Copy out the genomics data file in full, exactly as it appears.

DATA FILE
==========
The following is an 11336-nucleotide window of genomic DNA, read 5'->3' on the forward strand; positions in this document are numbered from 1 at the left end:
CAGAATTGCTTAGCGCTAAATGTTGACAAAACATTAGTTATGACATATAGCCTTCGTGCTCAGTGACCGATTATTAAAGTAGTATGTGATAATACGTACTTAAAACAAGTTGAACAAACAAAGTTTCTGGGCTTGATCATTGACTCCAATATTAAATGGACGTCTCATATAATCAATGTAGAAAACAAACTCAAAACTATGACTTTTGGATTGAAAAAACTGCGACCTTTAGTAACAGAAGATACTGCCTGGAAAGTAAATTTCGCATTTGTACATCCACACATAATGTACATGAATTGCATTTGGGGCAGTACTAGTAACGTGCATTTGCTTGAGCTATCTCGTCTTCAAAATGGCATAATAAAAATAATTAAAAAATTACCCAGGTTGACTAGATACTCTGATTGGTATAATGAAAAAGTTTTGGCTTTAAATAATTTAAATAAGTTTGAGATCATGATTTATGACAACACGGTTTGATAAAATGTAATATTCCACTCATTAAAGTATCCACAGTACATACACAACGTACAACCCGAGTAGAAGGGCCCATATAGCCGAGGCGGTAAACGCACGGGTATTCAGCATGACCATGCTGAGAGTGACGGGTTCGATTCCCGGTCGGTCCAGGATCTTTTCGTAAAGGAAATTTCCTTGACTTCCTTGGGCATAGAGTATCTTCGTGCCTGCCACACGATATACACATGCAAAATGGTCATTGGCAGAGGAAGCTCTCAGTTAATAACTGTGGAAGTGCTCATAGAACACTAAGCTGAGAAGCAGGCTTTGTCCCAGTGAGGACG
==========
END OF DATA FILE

The following is an 11336-nucleotide window of genomic DNA, read 5'->3' on the forward strand; positions in this document are numbered from 1 at the left end:
CAGAATTGCTTAGCGCTAAATGTTGACAAAACATTAGTTATGACATATAGCCTTCGTGCTCAGTGACCGATTATTAAAGTAGTATGTGATAATACGTACTTAAAACAAGTTGAACAAACAAAGTTTCTGGGCTTGATCATTGACTCCAATATTAAATGGACGTCTCATATAATCAATGTAGAAAACAAACTCAAAACTATGACTTTTGGATTGAAAAAACTGCGACCTTTAGTAACAGAAGATACTGCCTGGAAAGTAAATTTCGCATTTGTACATCCACACATAATGTACATGAATTGCATTTGGGGCAGTACTAGTAACGTGCATTTGCTTGAGCTATCTCGTCTTCAAAATGGCATAATAAAAATAATTAAAAAATTACCCAGGTTGACTAGATACTCTGATTGGTATAATGAAAAAGTTTTGGCTTTAAATAATTTAAATAAGTTTGAGATCATGATTTATGACAACACGGTTTGATAAAATGTAATATTCCACTCATTAAAGTATCCACAGTACATACACAACGTACAACCCGAGTAGAAGGGCCCATATAGCCGAGGCGGTAAACGCACGGGTATTCAGCATGACCATGCTGAGAGTGACGGGTTCGATTCCCGGTCGGTCCAGGATCTTTTCGTAAAGGAAATTTCCTTGACTTCCTTGGGCATAGAGTATCTTCGTGCCTGCCACACGATATACACATGCAAAATGGTCATTGGCAGAGGAAGCTCTCAGTTAATAACTGTGGAAGTGCTCATAGAACACTAAGCTGAGAAGCAGGCTTTGTCCCAGTGAGGACG